Last month, a fierce wind storm ripped through Toronto, with winds reaching speeds of up to 110 km/hr.
The ferocious storm took place on Friday, May 4, and downed trees, knocked out power for hundreds of thousands and grounded flights at Toronto Pearson International Airport.
According to Catastrophe Indices and Quantification Inc. (CatIQ), the storm was the largest insured event in Ontario in five years and resulted in $380 million of damage.
This is the most costly insured event since the 2013 Toronto floods, which caused almost $1 billion in damage.
“It has been quite a damaging year so far,” said Kim Donaldson, Vice-President, Ontario, Insurance Bureau of Canada (IBC). “This year alone insurers have already paid out three-quarters of a billion dollars, just five months into 2018.”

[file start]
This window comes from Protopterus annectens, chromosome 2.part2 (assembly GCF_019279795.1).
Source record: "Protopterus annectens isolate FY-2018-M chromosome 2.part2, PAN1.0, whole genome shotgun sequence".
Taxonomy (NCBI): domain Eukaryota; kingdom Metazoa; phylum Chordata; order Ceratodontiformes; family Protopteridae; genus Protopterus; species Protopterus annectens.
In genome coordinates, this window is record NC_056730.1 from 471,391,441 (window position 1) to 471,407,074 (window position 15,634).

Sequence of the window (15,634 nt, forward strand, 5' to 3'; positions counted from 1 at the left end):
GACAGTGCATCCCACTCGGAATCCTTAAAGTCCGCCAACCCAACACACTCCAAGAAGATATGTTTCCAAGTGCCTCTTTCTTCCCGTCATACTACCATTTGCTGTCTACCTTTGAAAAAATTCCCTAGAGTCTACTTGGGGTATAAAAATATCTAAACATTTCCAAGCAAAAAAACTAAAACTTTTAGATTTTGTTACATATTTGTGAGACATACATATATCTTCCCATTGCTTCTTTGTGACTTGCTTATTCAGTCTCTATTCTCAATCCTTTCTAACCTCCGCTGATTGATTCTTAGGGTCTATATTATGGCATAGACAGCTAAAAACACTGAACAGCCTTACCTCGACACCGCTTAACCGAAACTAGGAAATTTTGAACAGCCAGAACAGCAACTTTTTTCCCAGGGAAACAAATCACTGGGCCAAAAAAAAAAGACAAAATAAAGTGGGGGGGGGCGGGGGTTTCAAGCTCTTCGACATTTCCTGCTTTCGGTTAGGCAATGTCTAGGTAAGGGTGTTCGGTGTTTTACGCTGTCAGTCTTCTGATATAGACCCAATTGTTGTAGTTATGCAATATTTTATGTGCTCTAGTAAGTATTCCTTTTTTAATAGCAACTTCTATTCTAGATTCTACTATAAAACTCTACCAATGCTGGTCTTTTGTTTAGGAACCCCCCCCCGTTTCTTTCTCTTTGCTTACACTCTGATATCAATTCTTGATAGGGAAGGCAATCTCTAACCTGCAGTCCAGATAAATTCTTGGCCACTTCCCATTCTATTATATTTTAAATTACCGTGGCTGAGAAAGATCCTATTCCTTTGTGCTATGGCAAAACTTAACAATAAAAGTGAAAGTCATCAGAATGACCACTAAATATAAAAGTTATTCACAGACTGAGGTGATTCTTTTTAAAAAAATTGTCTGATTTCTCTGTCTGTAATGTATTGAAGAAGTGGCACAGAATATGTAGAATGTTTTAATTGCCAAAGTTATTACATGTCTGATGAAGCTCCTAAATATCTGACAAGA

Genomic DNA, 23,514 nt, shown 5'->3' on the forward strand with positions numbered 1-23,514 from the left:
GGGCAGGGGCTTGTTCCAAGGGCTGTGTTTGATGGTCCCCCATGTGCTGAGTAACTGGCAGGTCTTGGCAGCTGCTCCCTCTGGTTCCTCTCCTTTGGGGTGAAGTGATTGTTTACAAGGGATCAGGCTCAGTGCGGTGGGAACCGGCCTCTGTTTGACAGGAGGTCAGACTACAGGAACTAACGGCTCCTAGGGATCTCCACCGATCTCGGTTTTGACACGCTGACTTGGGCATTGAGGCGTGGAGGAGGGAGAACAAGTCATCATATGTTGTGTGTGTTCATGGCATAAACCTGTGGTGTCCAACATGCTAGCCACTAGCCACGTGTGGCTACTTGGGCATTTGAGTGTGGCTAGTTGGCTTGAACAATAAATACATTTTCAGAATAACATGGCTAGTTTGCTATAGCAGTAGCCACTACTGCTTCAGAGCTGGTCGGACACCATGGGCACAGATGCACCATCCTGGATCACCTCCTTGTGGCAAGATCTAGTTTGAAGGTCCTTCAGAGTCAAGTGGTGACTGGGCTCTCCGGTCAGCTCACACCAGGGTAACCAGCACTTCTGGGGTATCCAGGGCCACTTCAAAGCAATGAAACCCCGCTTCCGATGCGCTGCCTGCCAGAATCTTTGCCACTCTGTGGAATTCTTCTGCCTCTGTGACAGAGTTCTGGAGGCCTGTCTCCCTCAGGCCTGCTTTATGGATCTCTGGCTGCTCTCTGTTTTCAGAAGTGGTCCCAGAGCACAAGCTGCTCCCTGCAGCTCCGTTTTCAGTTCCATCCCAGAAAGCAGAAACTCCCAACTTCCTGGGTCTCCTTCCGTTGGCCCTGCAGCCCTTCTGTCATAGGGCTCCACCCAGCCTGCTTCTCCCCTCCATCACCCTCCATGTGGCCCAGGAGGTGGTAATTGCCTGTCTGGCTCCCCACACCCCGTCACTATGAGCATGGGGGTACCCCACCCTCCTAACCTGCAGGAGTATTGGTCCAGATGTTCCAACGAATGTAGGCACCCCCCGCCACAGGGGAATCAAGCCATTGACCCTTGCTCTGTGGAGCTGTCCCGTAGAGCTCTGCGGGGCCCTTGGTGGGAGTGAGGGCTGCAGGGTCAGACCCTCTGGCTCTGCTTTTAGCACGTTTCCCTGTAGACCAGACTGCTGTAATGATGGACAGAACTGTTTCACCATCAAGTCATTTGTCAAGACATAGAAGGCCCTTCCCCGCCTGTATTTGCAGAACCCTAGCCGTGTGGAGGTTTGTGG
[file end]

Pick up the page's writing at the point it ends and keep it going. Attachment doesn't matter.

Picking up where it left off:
Other extreme weather events in Ontario this year have caused an additional $316 million in property damage, the group said.
“Insured losses from extreme weather storms have been increasing rapidly. However, this is only part of the picture. Taxpayers are bearing the brunt of the costs that are not covered by insurance,” said Donaldson.
“Consumers are witnessing more frequent, intense storms, which we now know are attributable to climate change. The cost of climate change is real.”